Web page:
“You mean they do everything you tell them to do, but when they get old and can no longer work, you don’t have to take care of them? What a great idea! Slaves without responsibility.”

“They aren’t slaves,” insist his modern friends.

“They are treated like slaves, they act like slaves. They are slaves,” he responds. Who would argue the point? Not me.

That is paraphrasing, of course, but it’s the spirit of the dialogue. I have never looked at the world quite the same way since I read this book. Modern workers have all the freedom of slaves, but no assurance that anyone will care for them when they are no longer able to work. That’s a pretty good deal from the owners’ … I mean employers’ … point-of-view.

This is a brilliant, unique book. It stands apart from all the books I’ve read over the years. All other time travel stories are about modern people visiting the past. This is the only book I can think of where a man from the past offers a view of the modern world and it’s not pretty.

Richard Ben Sapir wrote other books that are unusual and worth reading. I especially liked The Body. But The Far Arena stands head and shoulders above the rest. He only wrote a few novels. His world was really comic books, or what are now called “graphic novels.” Finding copies of Ben Sapir’s books is challenging. If you can buy or borrow one, it’s a must-read, even if science fiction is not normally your favorite genre.

It would make a great movie. I can see it all in my mind’s eye. I recommend you read it if you can. You can find copies around occasionally and although he was not a prolific writer, he wrote a few other novels, all of which are very good and have unique stories.

Did I mention that it’s exceptionally well written? Highly literate? Well-researched? Convincing? All those things and a great, gripping story too.

Happy hunting and hopefully, happy reading!

CAPTAIN AMERICA: THE WINTER SOLDIER — SCRIPT? CHARACTERS? PLOT?

Matters of Taste – When was the last time a movie, a book, or a television show left you cold despite all your friends (and/or all the critics) raving about it? What was it that made you go against the critical consensus?


Captain_America_The_Winter_Soldier

You mean … other people don’t make their own decision about how they feel after reading a book, seeing a movie or watching a television show?

Because I thought that was what we were supposed to do. You know. Think for ourselves. If not, what’s that big grey lump in the middle of our skull good for anyhow?

A high percentage of current pop culture movies and television annoy or bore us. The last one to leave us saying “Huh?” Was Captain America: The Winter Soldier (2014). It began with an explosion. It barely paused at any point during the next 136 minutes for dialog, character development, plot, or anything else. It ended with a really big explosion. At one point in the viewing, Garry left. He came back 20 minutes later. He said later he didn’t feel he’d missed anything. He didn’t because nothing had happened except a few more things blew up.

It got great reviews.

We are fans of the franchise. With the exception of Thor, which I thought was too dumb and poorly acted even for a late night stupid fix, I’ve enjoyed watching the superheroes of my childhood come to life and save the world. I don’t expect great art, just a modestly coherent story, handsome guys and beautiful women in spandex, and special effects.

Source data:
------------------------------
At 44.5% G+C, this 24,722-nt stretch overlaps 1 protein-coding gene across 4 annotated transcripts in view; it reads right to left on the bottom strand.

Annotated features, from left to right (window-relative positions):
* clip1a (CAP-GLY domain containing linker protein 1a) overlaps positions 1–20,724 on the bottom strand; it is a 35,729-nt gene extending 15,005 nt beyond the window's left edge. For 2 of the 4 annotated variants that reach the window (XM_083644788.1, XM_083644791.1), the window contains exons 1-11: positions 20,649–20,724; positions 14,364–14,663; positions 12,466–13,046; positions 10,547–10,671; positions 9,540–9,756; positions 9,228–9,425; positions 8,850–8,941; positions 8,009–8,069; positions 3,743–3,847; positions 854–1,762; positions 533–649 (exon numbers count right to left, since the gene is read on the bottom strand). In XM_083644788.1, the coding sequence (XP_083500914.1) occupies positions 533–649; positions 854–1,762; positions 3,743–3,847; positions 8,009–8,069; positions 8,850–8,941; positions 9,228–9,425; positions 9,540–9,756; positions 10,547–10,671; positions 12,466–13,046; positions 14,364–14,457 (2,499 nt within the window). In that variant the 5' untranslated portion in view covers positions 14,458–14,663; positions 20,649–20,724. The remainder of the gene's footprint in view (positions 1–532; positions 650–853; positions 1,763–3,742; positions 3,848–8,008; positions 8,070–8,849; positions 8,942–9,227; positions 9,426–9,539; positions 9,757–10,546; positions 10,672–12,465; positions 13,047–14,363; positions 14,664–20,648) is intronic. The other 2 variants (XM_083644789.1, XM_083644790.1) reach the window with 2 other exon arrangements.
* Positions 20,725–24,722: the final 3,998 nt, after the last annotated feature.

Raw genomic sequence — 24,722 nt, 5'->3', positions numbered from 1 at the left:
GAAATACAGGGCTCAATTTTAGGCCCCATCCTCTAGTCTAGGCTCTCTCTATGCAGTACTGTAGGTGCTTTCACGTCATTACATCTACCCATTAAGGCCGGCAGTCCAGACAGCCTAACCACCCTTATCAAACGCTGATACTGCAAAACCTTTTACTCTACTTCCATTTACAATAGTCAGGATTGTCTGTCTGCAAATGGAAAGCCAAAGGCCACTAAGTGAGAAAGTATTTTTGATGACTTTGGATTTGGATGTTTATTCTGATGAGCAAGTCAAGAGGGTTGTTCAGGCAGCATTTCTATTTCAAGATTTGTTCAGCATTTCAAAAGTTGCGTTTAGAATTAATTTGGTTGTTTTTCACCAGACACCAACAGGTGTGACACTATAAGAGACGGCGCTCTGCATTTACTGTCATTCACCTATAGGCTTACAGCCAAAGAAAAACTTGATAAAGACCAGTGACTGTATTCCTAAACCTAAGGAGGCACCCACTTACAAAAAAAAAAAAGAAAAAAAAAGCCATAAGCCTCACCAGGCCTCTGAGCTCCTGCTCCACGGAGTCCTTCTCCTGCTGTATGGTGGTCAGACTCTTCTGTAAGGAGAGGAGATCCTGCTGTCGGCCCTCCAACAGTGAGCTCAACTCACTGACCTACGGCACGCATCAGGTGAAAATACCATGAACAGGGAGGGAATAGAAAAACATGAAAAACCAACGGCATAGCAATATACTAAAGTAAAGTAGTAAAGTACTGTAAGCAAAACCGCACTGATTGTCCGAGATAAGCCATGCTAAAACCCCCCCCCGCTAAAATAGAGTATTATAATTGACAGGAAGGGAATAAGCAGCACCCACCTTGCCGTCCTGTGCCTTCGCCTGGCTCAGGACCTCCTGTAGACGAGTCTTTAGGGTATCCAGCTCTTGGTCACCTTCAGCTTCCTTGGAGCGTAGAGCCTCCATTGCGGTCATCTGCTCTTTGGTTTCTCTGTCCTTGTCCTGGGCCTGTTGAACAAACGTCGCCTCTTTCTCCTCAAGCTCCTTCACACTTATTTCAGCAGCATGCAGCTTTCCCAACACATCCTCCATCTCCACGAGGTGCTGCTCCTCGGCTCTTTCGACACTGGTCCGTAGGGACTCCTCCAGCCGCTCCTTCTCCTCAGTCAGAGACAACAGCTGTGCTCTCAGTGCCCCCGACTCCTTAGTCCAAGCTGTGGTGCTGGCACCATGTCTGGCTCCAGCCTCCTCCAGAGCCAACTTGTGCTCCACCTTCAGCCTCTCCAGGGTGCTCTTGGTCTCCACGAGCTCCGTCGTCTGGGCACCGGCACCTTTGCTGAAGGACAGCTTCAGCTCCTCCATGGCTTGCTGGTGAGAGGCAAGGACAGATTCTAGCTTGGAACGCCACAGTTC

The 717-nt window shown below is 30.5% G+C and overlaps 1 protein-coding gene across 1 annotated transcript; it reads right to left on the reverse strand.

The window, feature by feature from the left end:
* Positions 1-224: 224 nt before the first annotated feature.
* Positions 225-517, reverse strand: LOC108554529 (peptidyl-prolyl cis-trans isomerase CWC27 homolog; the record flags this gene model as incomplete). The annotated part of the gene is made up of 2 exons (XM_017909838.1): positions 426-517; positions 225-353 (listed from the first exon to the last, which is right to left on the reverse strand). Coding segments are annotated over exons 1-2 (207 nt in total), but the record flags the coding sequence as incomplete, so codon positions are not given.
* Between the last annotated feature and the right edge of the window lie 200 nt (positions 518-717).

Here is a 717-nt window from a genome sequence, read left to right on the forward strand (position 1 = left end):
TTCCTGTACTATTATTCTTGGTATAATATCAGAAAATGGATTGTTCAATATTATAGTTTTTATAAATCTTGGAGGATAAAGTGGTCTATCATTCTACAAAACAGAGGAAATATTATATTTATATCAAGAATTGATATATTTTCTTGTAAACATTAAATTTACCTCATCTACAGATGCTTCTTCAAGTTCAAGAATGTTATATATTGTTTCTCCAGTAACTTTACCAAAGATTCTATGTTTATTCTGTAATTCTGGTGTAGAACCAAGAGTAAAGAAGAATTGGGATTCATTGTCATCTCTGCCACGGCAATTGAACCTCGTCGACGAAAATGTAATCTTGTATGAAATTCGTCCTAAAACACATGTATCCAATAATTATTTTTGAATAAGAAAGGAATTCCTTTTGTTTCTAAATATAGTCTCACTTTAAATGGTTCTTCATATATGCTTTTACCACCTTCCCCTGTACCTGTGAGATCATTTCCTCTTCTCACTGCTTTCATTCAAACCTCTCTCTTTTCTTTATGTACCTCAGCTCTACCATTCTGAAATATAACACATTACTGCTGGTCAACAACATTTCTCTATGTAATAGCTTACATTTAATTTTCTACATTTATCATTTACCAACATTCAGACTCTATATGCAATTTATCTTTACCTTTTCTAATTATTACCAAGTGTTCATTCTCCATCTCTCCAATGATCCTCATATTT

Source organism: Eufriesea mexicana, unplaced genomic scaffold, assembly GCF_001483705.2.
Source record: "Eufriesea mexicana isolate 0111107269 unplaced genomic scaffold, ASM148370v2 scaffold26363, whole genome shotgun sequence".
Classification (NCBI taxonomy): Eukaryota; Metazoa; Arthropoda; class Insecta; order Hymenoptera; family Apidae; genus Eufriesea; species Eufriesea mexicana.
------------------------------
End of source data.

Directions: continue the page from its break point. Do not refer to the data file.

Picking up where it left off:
However, I anticipate a plot. It doesn’t have to be anything special, but nothing is too little. I require dialog. In short, a script.

Explosions are not enough to carry a movie for more than two hours. If the production company is going to shell out all that money for big name stars, not to mention special effects, how about throwing a few bucks at a scriptwriter? Writers work cheap. Give it a shot, Hollywood.

I don’t care what any reviewer says. I never did. Or for that matter, what friends and family say. If they feel spending a lot of money to watch things blow up is a worthwhile trade, okay with me. In this household, I expect more. Require more.

I should add you’d never get away with that in a book. A book with no story? No character development?  Even if the plot and characters are lame, they nonetheless need to be there. Without them, it isn’t a book and won’t make the big time. Not yet, anyway. And aren’t we glad for that, at least!

WALDO AND MAGIC, INC., ROBERT HEINLEIN

waldo and magic incI’m astonished how many people have read these two novellas and miss the point. Some readers apparently can’t see any connection between the two stories. They think these novellas are in a single volume by a fluke or “to fill up space.” Either they didn’t really read them or they are conceptually challenged, unable to make a logical leap between two related ideas without a flow chart.

The point is that technology is a based on our belief it will work. As long as we believe in it, it functions. If or when we stop believing, it won’t. It’s all magic.

When we lose faith in technology, magic jumps in and becomes the new technology. The difference between one and the other is functionally negligible. The stories’ plots are irrelevant. It’s the concept that counts.

I read these books about 50 years ago. I haven’t read them since, but remember them. Meanwhile, I can’t remember the plot of whatever book I read last week. These were original concepts when first introduced in the 1940s, was still original 25 years later when I read it. Probably still original today, more than 60 years after the stories were first published.

The best science fiction is concept-driven rather than character or plot-driven. These two have stuck with me for a lifetime. Both novellas are based on a unified concept: We believe in what works — and what works is what we believe.